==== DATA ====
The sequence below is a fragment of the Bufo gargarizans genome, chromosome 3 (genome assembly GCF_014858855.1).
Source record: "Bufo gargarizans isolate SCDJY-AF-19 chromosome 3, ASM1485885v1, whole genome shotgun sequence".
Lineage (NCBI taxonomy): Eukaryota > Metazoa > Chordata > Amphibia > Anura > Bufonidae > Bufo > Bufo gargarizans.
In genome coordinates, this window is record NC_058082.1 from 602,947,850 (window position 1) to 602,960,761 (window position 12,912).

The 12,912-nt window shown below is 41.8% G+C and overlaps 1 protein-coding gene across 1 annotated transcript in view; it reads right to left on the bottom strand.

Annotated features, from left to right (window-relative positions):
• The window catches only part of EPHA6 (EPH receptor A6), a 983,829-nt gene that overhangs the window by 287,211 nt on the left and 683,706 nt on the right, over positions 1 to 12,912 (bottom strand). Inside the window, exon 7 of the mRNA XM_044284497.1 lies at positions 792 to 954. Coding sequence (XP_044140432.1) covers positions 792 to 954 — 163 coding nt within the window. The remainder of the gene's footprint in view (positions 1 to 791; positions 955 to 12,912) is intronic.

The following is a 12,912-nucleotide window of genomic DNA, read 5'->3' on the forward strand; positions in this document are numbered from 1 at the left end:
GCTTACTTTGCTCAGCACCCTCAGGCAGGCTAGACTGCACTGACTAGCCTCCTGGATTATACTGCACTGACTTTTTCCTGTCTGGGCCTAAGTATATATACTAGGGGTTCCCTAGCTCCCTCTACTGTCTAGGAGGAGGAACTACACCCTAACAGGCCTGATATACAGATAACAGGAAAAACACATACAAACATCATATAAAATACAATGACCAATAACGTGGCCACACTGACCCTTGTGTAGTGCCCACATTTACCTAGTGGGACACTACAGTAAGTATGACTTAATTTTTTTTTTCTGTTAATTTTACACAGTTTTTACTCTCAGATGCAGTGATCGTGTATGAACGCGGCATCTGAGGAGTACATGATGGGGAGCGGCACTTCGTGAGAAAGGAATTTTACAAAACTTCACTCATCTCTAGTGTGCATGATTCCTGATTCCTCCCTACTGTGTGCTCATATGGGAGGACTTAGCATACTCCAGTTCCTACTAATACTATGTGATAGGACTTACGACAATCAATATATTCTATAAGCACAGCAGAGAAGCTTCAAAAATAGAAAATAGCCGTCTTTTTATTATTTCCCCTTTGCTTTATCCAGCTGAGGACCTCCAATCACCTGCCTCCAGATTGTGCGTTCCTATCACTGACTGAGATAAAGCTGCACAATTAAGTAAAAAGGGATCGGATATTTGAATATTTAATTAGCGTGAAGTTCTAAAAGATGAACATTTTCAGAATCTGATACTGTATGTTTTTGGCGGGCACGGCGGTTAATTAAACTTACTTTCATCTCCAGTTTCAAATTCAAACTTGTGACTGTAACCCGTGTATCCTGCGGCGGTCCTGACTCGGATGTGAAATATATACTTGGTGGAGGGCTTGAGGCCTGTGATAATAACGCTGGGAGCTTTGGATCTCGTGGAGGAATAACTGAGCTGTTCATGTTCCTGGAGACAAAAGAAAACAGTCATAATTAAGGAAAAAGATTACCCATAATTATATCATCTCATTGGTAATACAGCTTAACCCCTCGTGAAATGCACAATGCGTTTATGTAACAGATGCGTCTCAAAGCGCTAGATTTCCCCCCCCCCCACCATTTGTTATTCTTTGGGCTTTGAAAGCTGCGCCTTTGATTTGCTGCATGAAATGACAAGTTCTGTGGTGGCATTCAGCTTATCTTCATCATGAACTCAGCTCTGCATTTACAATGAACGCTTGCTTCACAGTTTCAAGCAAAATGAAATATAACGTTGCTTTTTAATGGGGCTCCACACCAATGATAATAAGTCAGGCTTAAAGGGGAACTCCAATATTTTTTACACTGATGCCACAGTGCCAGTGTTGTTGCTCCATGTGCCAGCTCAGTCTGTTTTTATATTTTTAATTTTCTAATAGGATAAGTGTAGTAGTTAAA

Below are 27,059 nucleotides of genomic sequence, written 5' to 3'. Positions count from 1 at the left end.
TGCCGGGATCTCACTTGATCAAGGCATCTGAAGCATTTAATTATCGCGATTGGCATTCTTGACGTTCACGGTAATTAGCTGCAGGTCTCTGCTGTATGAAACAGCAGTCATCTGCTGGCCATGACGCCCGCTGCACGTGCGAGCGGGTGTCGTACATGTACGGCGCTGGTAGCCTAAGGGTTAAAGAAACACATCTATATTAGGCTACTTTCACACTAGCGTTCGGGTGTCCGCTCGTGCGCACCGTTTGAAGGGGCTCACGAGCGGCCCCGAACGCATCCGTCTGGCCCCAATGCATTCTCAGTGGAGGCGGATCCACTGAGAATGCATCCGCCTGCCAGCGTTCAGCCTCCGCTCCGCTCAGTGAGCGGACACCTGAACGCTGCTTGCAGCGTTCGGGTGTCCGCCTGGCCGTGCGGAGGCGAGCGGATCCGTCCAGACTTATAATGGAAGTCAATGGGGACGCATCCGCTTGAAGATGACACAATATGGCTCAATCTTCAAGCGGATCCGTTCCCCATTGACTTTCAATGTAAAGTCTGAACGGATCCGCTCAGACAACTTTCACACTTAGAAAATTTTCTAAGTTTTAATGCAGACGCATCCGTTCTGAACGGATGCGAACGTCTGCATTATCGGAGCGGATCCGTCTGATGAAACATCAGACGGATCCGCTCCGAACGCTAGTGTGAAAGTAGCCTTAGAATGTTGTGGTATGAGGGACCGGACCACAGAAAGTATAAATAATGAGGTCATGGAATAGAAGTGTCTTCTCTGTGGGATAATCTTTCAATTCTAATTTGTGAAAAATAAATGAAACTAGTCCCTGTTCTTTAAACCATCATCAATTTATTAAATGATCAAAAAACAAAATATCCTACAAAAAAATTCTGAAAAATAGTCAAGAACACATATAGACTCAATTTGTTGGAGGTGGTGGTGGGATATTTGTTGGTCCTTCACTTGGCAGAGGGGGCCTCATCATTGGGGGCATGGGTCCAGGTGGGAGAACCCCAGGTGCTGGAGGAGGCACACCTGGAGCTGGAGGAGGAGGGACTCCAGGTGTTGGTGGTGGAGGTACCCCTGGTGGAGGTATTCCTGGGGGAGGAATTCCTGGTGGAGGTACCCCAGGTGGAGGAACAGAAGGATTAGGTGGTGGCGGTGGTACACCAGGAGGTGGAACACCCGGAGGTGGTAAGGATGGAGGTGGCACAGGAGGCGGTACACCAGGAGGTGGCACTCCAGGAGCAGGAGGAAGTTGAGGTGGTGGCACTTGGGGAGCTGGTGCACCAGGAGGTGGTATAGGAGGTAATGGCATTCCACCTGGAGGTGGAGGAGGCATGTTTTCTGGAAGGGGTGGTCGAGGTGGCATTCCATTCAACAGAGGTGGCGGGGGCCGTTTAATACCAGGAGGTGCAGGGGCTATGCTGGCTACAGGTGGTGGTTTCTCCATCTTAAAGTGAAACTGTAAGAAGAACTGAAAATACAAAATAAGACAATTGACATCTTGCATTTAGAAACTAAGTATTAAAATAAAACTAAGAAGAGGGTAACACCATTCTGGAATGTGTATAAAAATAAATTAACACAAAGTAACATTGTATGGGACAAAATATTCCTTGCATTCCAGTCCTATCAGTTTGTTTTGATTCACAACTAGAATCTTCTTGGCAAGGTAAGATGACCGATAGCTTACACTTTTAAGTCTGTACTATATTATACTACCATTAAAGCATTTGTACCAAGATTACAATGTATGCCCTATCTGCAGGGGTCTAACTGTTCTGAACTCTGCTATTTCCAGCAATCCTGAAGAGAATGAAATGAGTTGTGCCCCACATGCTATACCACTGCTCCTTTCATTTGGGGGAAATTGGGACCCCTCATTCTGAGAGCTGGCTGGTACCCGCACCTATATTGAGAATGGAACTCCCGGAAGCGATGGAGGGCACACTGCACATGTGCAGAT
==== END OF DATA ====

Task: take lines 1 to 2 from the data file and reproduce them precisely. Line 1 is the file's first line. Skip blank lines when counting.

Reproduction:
The sequence below is a fragment of the Bufo gargarizans genome, chromosome 3 (genome assembly GCF_014858855.1).
Source record: "Bufo gargarizans isolate SCDJY-AF-19 chromosome 3, ASM1485885v1, whole genome shotgun sequence".